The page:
IMG_20160330_164014When encountering a family tradition, take each statement suggested by the tradition and put it in one of two categories:

  • probably generated a record
  • most likely didn’t generate a record

“Grandma sold sandwiches to support herself after her first husband accidentally drowned in the 1850s. Then she married Grandpa Haase and they moved to the farm.”

Probably generated a record:

  • The drowning may be mentioned in a local paper
  • There may be estate or probate records related to the first husband’s death
  • There may be a death record of the drowning–although in some US states this is too early for a death record
  • There should be a marriage record to Grandpa Haase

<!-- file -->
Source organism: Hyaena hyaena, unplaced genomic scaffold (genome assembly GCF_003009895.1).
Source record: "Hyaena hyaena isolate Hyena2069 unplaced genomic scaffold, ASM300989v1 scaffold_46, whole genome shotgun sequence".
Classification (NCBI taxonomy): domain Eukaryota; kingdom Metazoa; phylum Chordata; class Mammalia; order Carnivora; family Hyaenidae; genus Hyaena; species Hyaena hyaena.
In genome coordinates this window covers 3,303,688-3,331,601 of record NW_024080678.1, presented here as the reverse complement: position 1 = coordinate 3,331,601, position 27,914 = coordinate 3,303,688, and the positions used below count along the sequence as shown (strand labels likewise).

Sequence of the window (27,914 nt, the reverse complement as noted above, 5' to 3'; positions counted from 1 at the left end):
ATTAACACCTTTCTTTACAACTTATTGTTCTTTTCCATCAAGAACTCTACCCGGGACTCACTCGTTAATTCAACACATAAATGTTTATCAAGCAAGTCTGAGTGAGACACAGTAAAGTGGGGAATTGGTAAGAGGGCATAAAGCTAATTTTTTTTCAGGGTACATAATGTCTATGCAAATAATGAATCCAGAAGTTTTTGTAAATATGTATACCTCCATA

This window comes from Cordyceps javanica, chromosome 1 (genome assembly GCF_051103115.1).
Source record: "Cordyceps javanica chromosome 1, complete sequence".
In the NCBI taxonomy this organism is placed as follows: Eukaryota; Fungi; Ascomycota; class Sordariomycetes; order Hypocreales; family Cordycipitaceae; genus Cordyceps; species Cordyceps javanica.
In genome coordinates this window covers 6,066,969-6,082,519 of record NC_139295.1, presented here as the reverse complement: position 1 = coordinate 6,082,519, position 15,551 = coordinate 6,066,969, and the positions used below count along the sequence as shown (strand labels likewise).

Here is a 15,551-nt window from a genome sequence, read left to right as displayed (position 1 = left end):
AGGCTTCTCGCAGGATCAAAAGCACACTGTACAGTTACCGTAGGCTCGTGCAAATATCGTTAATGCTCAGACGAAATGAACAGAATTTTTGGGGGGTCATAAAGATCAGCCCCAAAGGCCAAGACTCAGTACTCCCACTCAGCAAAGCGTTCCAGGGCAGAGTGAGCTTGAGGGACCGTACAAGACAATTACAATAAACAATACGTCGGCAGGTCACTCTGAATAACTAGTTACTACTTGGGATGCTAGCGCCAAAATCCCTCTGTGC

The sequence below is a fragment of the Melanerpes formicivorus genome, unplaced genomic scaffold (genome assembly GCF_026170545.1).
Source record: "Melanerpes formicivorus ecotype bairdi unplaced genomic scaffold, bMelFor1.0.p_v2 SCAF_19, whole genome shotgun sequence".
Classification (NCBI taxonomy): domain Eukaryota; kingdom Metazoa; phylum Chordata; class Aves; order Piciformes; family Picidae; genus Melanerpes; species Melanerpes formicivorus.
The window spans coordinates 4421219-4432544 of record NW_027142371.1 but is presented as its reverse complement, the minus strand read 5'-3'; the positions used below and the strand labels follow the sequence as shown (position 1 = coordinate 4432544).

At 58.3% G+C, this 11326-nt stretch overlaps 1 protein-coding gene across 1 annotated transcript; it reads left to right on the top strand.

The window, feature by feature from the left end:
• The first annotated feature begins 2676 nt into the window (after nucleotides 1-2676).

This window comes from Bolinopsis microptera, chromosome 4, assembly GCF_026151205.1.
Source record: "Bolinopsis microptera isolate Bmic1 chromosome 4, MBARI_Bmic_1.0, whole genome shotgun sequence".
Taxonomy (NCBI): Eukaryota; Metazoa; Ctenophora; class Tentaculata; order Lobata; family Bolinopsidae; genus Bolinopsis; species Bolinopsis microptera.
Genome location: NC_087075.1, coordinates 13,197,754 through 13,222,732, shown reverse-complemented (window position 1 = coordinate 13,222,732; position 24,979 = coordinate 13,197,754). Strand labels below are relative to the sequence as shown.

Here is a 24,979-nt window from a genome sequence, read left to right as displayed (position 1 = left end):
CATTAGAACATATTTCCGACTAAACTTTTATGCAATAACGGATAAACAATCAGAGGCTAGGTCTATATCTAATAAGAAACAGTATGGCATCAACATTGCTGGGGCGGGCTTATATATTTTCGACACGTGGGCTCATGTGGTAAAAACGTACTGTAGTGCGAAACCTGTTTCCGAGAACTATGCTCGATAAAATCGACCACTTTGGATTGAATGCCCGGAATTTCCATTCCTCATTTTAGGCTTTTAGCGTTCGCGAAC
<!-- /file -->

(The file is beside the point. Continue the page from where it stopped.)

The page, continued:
The place to start looking for these records is where Grandma was believed to have been living in the 1850s.

Probably did not generate a record:

  • sandwich selling

We’ve simplified the analysis to keep this tip short, but this should get the general idea across.

Don’t forget that family traditions may be entirely true, entirely false, or somewhere in between.



4 Responses

  1. Great advice. I wish that sandwich selling had generated a record. Josh Taylor mentioned in a seminar that he once found grocery store records for an ancestor. It was a pretty unlikely but incredible find!

    • Thanks.
      In my case, 1850s is a little early for those sorts of records, but one never knows.

  2. F. Brainard Monroe’s family’s oral tradition was that the Monroe’s were on the Mayflower, but names were blotted from the list because they were thieves brought over in chains. Turns out, Hugh Monroe was captured POW of Oliver Cromwell and sent to colonies in 1652. Mr. Monroe’s 5th GGrandmothe,r Rebecca Brainard, was the 2nd GGrandaughter of Joseph Rogers. Pilgrim. Two stories mingled into one!

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